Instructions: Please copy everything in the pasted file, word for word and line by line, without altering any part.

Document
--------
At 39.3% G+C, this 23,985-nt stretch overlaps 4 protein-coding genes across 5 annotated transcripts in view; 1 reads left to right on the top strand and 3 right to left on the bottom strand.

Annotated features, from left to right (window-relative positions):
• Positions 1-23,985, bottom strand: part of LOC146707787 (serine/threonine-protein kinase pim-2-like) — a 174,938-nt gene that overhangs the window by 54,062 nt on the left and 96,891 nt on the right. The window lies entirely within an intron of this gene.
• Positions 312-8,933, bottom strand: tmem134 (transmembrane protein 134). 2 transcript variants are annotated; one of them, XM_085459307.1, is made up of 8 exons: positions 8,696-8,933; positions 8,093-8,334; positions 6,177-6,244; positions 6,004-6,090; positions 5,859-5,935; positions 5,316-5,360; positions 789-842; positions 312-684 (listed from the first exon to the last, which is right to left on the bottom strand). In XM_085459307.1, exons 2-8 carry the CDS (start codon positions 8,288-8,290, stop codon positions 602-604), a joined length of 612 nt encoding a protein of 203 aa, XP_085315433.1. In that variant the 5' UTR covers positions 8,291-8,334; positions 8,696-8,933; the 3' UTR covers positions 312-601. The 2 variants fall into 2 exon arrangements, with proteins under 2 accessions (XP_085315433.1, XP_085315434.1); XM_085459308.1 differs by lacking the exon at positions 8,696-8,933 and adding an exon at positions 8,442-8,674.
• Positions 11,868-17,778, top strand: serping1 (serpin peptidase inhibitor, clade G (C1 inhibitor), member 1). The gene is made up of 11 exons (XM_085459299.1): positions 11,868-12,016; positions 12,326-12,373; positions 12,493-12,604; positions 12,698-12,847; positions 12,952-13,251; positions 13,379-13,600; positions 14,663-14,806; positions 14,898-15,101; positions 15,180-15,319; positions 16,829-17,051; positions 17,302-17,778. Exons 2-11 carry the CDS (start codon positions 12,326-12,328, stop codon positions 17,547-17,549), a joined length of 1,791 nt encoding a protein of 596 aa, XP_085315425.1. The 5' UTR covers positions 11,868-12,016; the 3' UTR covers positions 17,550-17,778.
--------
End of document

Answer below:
At 39.3% G+C, this 23,985-nt stretch overlaps 4 protein-coding genes across 5 annotated transcripts in view; 1 reads left to right on the top strand and 3 right to left on the bottom strand.

Annotated features, from left to right (window-relative positions):
• Positions 1-23,985, bottom strand: part of LOC146707787 (serine/threonine-protein kinase pim-2-like) — a 174,938-nt gene that overhangs the window by 54,062 nt on the left and 96,891 nt on the right. The window lies entirely within an intron of this gene.
• Positions 312-8,933, bottom strand: tmem134 (transmembrane protein 134). 2 transcript variants are annotated; one of them, XM_085459307.1, is made up of 8 exons: positions 8,696-8,933; positions 8,093-8,334; positions 6,177-6,244; positions 6,004-6,090; positions 5,859-5,935; positions 5,316-5,360; positions 789-842; positions 312-684 (listed from the first exon to the last, which is right to left on the bottom strand). In XM_085459307.1, exons 2-8 carry the CDS (start codon positions 8,288-8,290, stop codon positions 602-604), a joined length of 612 nt encoding a protein of 203 aa, XP_085315433.1. In that variant the 5' UTR covers positions 8,291-8,334; positions 8,696-8,933; the 3' UTR covers positions 312-601. The 2 variants fall into 2 exon arrangements, with proteins under 2 accessions (XP_085315433.1, XP_085315434.1); XM_085459308.1 differs by lacking the exon at positions 8,696-8,933 and adding an exon at positions 8,442-8,674.
• Positions 11,868-17,778, top strand: serping1 (serpin peptidase inhibitor, clade G (C1 inhibitor), member 1). The gene is made up of 11 exons (XM_085459299.1): positions 11,868-12,016; positions 12,326-12,373; positions 12,493-12,604; positions 12,698-12,847; positions 12,952-13,251; positions 13,379-13,600; positions 14,663-14,806; positions 14,898-15,101; positions 15,180-15,319; positions 16,829-17,051; positions 17,302-17,778. Exons 2-11 carry the CDS (start codon positions 12,326-12,328, stop codon positions 17,547-17,549), a joined length of 1,791 nt encoding a protein of 596 aa, XP_085315425.1. The 5' UTR covers positions 11,868-12,016; the 3' UTR covers positions 17,550-17,778.